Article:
Speaking of general consensus, back in the Fall Boyhood was the frontrunner for Best Picture of the year. On the day of the 87th Academy Awards, after the Golden Globes and various critics circle and association awards, those who get paid to make such prognostications seem to be split on whether Boyhood or Birdman will win Best Picture. However, the rising tide seems to be with Alejandro González Iñárritu’s
Birdman or (The Unexpected Virtue of Ignorance).
I don’t know if you’d call it an ensemble cast but Birdman’s cast is deep with quality and varied with personality. It seems to be becoming more popular to have actors play characters who either fit or contrast their real lives and confront that (themselves) on screen.
Each character in Birdman is slightly out if their minds and some actors are very strongly going against their expected roles; except for one who is obviously playing a riff on his real life. The central plot of Birdman concerns the meta struggle Riggan Thomson (Michael Keaton) faces in trying to not be defined by, or singularly known for, his extremely popular Birdman (Batman) past and present.
Voice over from Birdman via Riggan’s brain introduces a satirical surrealism that’s present throughout the film. In the hopes of shedding the stink of Birdman, Riggan is putting on an adaptation of Raymond Carver’s “What We Talk About When We Talk About Love”, a story and author know for realism, minimalism, and seriousness — of which the film exemplifies the complete opposite.
The extent of the absurdity comes early in the form of a light falling on a poor actor’s head, that Riggan confesses to the play’s producer Jake (a straight-man no bullshit version of Zach Galifianakis) wasn’t an accident. This non-accident accident opens the door for a ticket selling, fortune changing Broadway actor named Mike Shiner (an unhinged and incredibly challenging to work with version of Edward Norton, which apparently resembles how he actually works), to join the production. Shiner is obsessive and cocky, even relishes the opportunity for some extended nudity, but his passion elevates Riggan’s play to unpredictable heights.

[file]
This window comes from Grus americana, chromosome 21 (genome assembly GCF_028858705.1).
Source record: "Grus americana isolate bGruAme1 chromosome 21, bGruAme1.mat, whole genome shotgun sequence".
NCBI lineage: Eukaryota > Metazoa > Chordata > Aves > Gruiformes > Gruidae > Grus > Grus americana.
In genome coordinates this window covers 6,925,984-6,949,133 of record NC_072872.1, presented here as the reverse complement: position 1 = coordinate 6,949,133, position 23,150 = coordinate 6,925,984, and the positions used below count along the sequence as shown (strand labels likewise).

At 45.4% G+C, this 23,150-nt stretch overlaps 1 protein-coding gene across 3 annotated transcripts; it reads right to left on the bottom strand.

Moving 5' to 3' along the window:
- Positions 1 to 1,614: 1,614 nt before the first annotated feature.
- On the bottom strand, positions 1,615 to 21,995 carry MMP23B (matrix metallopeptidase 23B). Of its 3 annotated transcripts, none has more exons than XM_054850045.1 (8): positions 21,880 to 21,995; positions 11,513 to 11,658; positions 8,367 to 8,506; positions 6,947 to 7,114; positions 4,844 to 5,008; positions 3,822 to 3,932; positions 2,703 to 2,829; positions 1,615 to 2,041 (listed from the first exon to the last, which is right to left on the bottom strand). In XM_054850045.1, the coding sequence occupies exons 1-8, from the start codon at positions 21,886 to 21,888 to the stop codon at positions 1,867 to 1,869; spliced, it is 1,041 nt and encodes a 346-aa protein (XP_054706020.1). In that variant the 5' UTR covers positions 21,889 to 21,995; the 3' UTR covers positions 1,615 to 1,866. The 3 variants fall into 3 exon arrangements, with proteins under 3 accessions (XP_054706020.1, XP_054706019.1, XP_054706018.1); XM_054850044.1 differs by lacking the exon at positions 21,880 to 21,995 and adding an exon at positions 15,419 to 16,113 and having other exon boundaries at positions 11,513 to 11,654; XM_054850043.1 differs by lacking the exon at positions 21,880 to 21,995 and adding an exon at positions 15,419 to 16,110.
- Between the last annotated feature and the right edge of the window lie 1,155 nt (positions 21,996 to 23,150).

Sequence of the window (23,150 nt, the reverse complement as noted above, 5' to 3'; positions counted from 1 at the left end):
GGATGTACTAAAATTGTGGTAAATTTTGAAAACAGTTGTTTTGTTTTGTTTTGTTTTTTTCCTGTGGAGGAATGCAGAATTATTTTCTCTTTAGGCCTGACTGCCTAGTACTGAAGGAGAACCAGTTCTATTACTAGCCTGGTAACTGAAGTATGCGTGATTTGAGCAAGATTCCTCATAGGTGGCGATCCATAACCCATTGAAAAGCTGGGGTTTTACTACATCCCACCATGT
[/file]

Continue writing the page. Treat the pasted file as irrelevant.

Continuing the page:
Riggan wants a better play but more than that he wants to control his narrative. As preview after preview gets derailed for a different (usually Mike Shiner centric) reason, Riggan feels less and less in control of his life. His largely ambivalent assistant and daughter Sam (Emma Stone) is fresh from rehab and doesn’t care about the play, or anything, until Mike Shiner comes along for a conversation on the roof. His ex-wife shows support, but doesn’t really care if he re-finances the old house in Malibu. And the New York Times critic that can shut down his show doesn’t care for his soliloquy on how irrelevant critics and — their tweets — are (she still promises to shut it down).
As things continue to fall apart Birdman gets louder and louder in Riggan’s mind. Riggan is so successful at it to an extent that we don’t even see Birdman until late in the film (and his suit is magnificent). Instead of rebelling against the powers that Birdman gives him, Riggan embraces them for the last and most dramatic preview before opening night. After all, a thing is a thing not what is said of that thing.
Characters and lines aside, the way Birdman is shot and presented is an achievement worth recognition in and of itself. The film takes place almost entirely in and around the Broadway theatre where Riggan’s play is being put on and features long, long takes that sweep around corners and down hallways, following the characters and jumping between them where choreographed. As a result there are almost no visible cuts and no opportunities to step away from the action. Without cuts, the drum heavy music is often the only thing separating scenes but its rhythm also carries you around the set and enhances the plot.
All things considered: the conceit, the cast, the subplots, the script and its commentary, how it’s shot and edited, the effects, the set, the music, how the play in parallel with the film builds and finishes with a bang… it’s hard to argue against Birdman as the Best Picture. To call it full of itself or to dock it for its inflated sense of self importance is to miss out on the joke.
Boyhood also debuted at Sundance 2014, where critics praised director Richard Linklater’s 12 years of planning and execution in creating a literal portrait of a young man, Mason’s (Ellar Coltrane), coming of age in South Texas.